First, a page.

Measures of Motor Impairment in Early Parkinson's Disease
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|ClinicalTrials.gov Identifier: NCT00291265|
Recruitment Status : Completed
First Posted : February 13, 2006
Last Update Posted : July 2, 2017
|First Submitted Date||February 11, 2006|
|First Posted Date||February 13, 2006|
|Last Update Posted Date||July 2, 2017|
|Start Date||February 9, 2006|
|Primary Completion Date||Not Provided|
|Current Primary Outcome Measures||Not Provided|
|Original Primary Outcome Measures||Not Provided|
|Change History||Complete list of historical versions of study NCT00291265 on ClinicalTrials.gov Archive Site|
|Current Secondary Outcome Measures||Not Provided|
|Original Secondary Outcome Measures||Not Provided|
|Current Other Outcome Measures||Not Provided|
|Original Other Outcome Measures||Not Provided|
|Brief Title||Measures of Motor Impairment in Early Parkinson's Disease|
|Official Title||Testing Objective Measures of Motor Impairment in Early Parkinson's Disease|
This study will test the accuracy of a new home-use electronic device that measures and records small changes in Parkinson's disease symptoms, such as tremor and impaired movement and speech. The testing is done at home and the results are sent by Internet to the patient's doctor. Detecting Parkinson's disease in its early stages may permit doctors to provide early treatment and slow the rate of disease progression.
Patients with early Parkinson's disease (less than 5 years) with rest tremors and bradykinesia (slowness and difficulty of movement) who are not taking medications for the disease may be eligible for this study. Candidates are screened with training and practice in using the home monitoring device over 2-3 weeks. Those who demonstrate proficiency with the device may be enrolled in the study.
Participants undergo the following tests and procedures:
Participants' undergo symptoms ratings using the Unified Parkinson's Disease Rating Scale and assessments of memory, thinking and depression.
Participants begin at-home testing with the monitoring device after the baseline visit and repeat the tests weekly for 6 months. The test information is automatically uploaded to a home computer (provided by the study) and sent to the investigators via Internet. The test procedure is as follows:
Objective: Because neuroprotective strategies in Parkinson's disease are primarily aimed at intervening in the early phase of disease, appropriate measures of minor, subtle parkinsonian impairments need to be defined. The gold standard of rating scales for Parkinson's disease is the Unified Parkinson's Disease Rating scale (UPDRS), but it covers the gamut of disability levels and does not specifically focus on early impairments. We have developed a series of motor tasks that can be performed with a home-based computer module so that data can be collected frequently and prospectively without obligating the patient to come to a medical center.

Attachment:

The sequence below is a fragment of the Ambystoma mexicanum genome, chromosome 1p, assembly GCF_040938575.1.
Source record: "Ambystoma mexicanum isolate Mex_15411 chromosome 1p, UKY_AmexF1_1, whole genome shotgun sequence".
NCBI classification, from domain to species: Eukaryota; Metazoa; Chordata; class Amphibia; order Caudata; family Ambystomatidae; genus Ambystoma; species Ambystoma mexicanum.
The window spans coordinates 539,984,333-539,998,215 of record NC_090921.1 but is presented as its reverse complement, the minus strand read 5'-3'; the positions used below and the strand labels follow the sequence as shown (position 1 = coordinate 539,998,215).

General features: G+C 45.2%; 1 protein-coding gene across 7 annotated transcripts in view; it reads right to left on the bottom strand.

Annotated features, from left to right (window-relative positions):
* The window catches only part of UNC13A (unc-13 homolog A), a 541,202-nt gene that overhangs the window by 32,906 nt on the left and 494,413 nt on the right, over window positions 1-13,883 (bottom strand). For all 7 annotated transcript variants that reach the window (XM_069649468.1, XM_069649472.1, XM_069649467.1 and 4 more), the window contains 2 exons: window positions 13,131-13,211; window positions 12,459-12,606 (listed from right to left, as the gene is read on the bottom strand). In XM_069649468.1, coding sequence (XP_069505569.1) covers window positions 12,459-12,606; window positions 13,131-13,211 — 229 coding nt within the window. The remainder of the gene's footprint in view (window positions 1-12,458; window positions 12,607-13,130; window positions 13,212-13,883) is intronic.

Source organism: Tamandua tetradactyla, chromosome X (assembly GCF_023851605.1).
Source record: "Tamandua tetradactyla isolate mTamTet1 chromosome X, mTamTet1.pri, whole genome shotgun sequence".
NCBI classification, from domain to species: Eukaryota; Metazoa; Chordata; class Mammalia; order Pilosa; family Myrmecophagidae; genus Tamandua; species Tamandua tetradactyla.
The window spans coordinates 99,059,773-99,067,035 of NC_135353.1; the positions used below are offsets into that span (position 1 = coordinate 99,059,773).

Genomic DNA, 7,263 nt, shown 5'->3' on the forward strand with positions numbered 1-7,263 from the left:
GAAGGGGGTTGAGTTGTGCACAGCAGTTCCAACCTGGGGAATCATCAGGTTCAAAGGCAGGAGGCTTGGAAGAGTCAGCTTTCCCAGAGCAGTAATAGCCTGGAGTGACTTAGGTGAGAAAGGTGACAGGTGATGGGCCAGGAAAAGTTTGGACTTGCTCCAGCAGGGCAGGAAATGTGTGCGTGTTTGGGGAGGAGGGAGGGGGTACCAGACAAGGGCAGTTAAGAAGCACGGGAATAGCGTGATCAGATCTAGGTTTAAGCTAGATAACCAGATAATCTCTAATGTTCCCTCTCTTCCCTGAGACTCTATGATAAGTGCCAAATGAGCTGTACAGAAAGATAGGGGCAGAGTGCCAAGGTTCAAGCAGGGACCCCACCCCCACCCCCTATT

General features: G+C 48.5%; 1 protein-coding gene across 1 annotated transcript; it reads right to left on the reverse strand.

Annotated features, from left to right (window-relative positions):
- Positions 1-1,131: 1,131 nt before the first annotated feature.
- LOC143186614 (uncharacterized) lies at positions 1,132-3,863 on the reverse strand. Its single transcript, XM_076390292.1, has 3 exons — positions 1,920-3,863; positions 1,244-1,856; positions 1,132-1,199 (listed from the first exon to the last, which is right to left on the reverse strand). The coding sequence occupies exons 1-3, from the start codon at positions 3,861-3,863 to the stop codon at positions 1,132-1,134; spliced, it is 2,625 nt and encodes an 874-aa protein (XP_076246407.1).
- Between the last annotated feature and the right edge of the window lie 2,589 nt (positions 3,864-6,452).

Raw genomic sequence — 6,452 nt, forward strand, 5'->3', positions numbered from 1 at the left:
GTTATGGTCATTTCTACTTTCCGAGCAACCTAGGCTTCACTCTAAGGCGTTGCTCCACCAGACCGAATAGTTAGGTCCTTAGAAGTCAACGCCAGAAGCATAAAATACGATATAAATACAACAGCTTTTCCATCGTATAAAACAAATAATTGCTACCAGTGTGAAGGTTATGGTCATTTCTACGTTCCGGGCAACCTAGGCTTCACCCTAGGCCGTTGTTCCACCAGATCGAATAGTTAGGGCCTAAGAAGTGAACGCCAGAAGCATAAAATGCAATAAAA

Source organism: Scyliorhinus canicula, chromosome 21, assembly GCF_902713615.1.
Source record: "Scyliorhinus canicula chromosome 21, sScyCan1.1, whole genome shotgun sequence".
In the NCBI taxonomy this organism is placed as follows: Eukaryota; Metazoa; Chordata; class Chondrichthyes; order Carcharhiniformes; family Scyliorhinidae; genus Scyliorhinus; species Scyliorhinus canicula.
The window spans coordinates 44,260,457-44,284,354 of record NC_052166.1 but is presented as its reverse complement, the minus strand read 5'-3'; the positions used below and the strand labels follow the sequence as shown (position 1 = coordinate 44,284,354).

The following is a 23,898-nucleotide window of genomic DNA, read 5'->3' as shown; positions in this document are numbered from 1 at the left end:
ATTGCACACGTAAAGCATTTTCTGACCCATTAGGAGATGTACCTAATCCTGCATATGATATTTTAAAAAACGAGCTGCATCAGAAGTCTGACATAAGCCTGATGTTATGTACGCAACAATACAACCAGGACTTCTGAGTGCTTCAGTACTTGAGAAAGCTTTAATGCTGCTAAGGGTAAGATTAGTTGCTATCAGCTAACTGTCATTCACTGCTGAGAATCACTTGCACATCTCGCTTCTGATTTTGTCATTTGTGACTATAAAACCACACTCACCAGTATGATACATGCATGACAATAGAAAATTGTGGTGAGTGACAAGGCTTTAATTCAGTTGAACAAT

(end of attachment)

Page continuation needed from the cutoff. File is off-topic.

Study population: The study population will consist of patients with mild and early Parkinson disease.
Design: This feasibility study will longitudinally follow 50 patients with mild and early Parkinson's disease who are not receiving symptomatic therapy for the treatment of motor impairment. They will be trained to perform the task and transmit data on a weekly basis.
Outcome measures: We will analyze time-related changes in several domains of motor function (tremor, limb bradykinesia, fine motor bradykinesia, voice, reaction time/movement time) and correlate these changes with the UPDRS at 3 and 6 months. We hypothesize that patients will find this assessment technology easy to use, a positive force in their lives, and that they will be committed to the program throughout its duration. Further, we hypothesize that motor changes will be detected with this technology at a time when UPDRS scores do not show decrements. Over six months, however, declines in the UPDRS will occur and correlate with the decrements in computer-based motor task. If, as we hypothesize, the home-based motor testing program is both feasible and useful in the assessment of early impairments in Parkinson's disease, it will be particularly applicable to neuroprotective trials currently being designed.
|Study Design||Not Provided|
|Target Follow-Up Duration||Not Provided|
|Sampling Method||Not Provided|
|Study Population||Not Provided|
|Study Groups/Cohorts||Not Provided|
* Includes publications given by the data provider as well as publications identified by ClinicalTrials.gov Identifier (NCT Number) in Medline.
|Estimated Completion Date||February 2, 2010|
|Primary Completion Date||Not Provided|
Please note that there is no inclusion or exclusion criteria based on depression or dementia. However, if these problems interfered with proficiency of data acquisition during the screening phase, they will not be eligible. The Hamilton Depression Rating Scale will be the measure used. Depression scale scores will be used as potential co-variants to compliance in exploratory analysis. Furthermore, treatment of other medical conditions will be allowed during the treatment period. Treatment of any feature of Parkinson's disease that does not involve the exclusionary medications (see inclusion/exclusion criteria) will be allowed.
|Ages||30 Years to 85 Years (Adult, Senior)|
|Accepts Healthy Volunteers||No|
|Contacts||Contact information is only displayed when the study is recruiting subjects|
|Listed Location Countries||United States|
|Removed Location Countries|
|Other Study ID Numbers||060096
|Has Data Monitoring Committee||Not Provided|
|U.S. FDA-regulated Product||Not Provided|
|IPD Sharing Statement||Not Provided|
|Responsible Party||Not Provided|
|Study Sponsor||National Institute of Neurological Disorders and Stroke (NINDS)|
|PRS Account||National Institutes of Health Clinical Center (CC)|
|Verification Date||February 2, 2010|